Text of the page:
A unique feature of the present heat exchanger is a removable melt collection tray 16 with handles 17 disposed at the bottommost portion of the heat exchanger 10. The tray is preferably slidably and removably mounted on the heat exchanger. The tray is used for collecting melt which has been allowed to fall by gravity onto the tray. The heat exchanger is therefore cleaned out by removing the tray containing the melt after a predetermined period of operation.
As another embodiment of the present invention, the tray 16 can be a non-removable tray provided with a heating means (not shown) for monitoring the melt in a molten or liquid state. The melt can then be removed in the liquid state by drawing the melt using a drain means (not shown) to a meltable point.
With reference to FIG. 2, there is shown a heat exchanger with a valve system for carrying out the preferred process of the present invention wherein a gas containing dust particles is passed through the shell-side of the exchanger. The dust particles in the gas stream settle on the outside surfaces of the tubes and on the internal surfaces of the shell of the heat exchanger.
The series of valves shown in FIG. 2 is used to control the flow of coolant or heating fluid to the exchanger depending on whether the gas is to be cooled or the meltable dust particles are to be removed from the outside surfaces of the tubes in the heat exchanger. For example, for feeding coolant to the exchanger, valves 21-26 are opened and valves 27-32 are closed off. Valves 23 and 26 are bleed valves for removing excess fluid and can be closed initially and intermittently opened.
When dust particles are to be removed from the gas stream, for example, valves 21-16 are closed off and valves 27-32 are opened to feed a heating fluid such as steam to heat the tube surfaces to melt the dust particles deposited on the heat exchanger's internal surfaces. Valves 29 and 32 are bleed valves and can be initially closed and intermittently opened to remove excess fluid.
The present invention is useful in processes in which a gaseous stream comes into contact with dust particles and carries at least a portion of the dust particles to downstream processing equipment. The dust particles contained in the gas stream are those that can be melted at an elevated temperature. For example, bisphenol, normally, is a solid or semisolid at ambient temperatures but can be reduced to a liquid state by melting and can be returned to the solid or semisolid state by cooling below the melt temperature.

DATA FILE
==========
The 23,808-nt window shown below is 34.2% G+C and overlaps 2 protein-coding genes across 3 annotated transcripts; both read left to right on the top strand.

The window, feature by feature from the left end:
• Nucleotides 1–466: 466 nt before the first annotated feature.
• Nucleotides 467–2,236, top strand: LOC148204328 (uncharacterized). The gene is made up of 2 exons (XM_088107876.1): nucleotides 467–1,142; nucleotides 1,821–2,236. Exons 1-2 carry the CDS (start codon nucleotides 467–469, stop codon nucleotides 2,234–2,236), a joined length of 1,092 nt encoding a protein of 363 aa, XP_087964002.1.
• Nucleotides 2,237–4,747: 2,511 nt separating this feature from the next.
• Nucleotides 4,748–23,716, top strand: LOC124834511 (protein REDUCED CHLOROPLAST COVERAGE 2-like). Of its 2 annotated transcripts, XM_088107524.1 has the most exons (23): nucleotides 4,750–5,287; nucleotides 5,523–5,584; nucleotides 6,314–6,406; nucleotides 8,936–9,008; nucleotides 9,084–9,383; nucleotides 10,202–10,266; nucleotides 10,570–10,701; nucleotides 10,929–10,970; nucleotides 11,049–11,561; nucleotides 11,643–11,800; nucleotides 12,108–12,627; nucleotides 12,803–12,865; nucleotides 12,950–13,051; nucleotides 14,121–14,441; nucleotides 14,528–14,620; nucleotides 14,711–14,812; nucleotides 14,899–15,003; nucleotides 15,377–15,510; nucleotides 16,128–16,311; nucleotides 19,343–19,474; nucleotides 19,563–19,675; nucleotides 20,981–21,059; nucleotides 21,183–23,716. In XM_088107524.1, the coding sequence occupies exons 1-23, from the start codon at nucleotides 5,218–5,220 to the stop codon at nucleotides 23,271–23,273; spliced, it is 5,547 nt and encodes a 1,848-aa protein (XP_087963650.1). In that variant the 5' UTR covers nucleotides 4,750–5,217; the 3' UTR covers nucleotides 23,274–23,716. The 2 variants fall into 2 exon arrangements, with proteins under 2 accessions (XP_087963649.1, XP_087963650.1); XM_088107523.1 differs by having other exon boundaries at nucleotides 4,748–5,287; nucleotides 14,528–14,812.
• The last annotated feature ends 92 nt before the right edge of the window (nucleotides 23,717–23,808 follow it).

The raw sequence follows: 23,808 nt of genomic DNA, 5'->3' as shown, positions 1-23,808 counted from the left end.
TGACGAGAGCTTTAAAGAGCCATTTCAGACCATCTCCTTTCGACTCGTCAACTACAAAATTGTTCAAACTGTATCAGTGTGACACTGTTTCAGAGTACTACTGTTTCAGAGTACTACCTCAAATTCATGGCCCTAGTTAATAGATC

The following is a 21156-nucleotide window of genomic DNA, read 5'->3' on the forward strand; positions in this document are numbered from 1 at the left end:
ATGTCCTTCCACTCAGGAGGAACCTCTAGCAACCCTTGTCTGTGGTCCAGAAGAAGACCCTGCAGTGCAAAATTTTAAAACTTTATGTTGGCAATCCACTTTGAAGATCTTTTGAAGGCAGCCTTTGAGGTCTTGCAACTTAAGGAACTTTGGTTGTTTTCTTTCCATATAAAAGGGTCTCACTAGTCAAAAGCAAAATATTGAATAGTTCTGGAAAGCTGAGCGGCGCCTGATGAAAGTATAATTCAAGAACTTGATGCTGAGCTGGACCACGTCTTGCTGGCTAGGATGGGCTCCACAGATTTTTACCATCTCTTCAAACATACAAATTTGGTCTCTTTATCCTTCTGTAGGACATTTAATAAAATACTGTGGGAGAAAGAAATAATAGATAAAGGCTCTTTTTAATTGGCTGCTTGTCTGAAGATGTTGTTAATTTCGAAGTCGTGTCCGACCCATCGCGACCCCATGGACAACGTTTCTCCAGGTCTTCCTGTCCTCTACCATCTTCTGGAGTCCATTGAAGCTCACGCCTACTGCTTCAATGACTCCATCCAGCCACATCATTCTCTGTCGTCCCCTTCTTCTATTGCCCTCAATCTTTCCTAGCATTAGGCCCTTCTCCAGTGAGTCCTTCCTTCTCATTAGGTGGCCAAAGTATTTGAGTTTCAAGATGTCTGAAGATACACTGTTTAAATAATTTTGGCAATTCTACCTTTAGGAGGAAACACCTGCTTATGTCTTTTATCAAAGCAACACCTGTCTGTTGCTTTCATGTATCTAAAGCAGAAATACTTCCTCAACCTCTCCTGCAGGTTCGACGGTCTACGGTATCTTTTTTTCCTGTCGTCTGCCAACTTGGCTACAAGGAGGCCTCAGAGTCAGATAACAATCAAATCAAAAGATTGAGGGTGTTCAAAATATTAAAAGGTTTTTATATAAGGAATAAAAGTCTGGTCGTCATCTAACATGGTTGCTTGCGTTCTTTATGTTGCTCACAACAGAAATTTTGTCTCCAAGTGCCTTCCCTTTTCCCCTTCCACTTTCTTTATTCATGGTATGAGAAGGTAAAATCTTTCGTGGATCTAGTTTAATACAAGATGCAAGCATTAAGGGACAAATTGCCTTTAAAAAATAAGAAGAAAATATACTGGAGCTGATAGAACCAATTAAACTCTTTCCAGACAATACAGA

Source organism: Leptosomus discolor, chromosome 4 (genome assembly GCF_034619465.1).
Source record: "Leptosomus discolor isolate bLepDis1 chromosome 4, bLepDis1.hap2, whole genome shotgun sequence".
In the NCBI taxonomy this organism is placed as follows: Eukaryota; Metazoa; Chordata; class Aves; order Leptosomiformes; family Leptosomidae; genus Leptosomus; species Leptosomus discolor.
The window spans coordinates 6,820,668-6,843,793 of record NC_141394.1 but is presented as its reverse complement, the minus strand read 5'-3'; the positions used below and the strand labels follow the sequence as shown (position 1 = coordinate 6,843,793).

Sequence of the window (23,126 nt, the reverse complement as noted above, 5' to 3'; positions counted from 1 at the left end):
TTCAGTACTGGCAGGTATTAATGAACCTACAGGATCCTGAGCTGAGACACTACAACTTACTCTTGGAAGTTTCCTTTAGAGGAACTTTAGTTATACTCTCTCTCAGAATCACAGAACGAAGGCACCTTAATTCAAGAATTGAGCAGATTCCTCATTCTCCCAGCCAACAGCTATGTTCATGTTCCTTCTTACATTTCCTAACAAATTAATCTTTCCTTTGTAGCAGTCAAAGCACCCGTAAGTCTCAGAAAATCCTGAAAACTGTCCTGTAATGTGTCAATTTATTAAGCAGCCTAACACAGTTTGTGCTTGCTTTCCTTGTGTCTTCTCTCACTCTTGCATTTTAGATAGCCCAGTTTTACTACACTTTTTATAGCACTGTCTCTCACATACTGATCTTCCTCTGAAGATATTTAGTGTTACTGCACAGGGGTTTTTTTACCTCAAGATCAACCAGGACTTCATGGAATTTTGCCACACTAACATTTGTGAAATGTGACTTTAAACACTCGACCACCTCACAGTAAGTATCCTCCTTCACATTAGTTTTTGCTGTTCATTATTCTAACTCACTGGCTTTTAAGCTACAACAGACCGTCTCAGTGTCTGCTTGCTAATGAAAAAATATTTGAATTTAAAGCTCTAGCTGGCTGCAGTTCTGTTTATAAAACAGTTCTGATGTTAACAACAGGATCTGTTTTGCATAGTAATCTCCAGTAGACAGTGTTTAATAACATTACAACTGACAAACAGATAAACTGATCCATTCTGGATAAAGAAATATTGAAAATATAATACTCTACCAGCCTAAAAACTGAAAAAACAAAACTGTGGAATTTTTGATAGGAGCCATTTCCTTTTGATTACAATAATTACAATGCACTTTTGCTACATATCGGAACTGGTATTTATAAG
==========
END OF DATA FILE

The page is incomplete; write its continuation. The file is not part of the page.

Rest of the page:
As an illustration only and not to be limited thereby, U.S. patent application Ser. No. 005,504, entitled "Production of Granular Bisphenol", filed of even date herewith, in the names of Kenneth T. McDonald and Arthur R. Shirley, incorporated herein by reference, describes a process wherein the present invention is useful. The process includes using an inert gas such as nitrogen to cool molten bisphenol in a granulation drum and thereafter cooling the heated nitrogen in an exchanger prior to recycling the nitrogen back into the granulation drum. In the granulation drum, a high level of dust is formed and is carried out by the nitrogen passed through the drum. When the nitrogen is sent to a cooling means such as a shell and tube-type heat exchanger, the dust particles can be deposited on the internal surfaces of the exchanger.
Herein, the present invention will be described with reference to the production of bisphenols by using the drum granulation process above, but it is understood that the invention is not limited thereto. The present invention can be used in any process requiring meltable dust removed from a heat exchanger.
The process for producing a bisphenol granules includes feeding a seed material of bisphenol into a rotary granulation drum, preferably enclosed in a gas-tight housing and spraying molten bisphenol onto the seed material in the presence of an inert gaseous atmosphere such as nitrogen. The required size of the product granules is formed by layering molten bisphenol by the spray action of molten bisphenol directly onto seed material.
The seed particles of bisphenols fed into the drum granulator are produced by any conventional seed generating system, for example, using conventional crushing or milling equipment.
The rotary granulation drum used in the present invention can be of the type described in U.S. Pat. Nos. 3,877,415; 3,991,225; 4,213,924; 4,424,176 and 4,506,453.
Generally, the rotary drum is equipped with longitudinal lifting vanes, or flights, preferably equally spaced on the drums inside shell and specially designed to form continuous longitudinal curtains of falling solid particles as the drum rotates. The shower of falling solid particles formed by the movement of the lifting flights fall on a deflector pan or pans for providing a curtain of falling granules on which the molten material can be sprayed.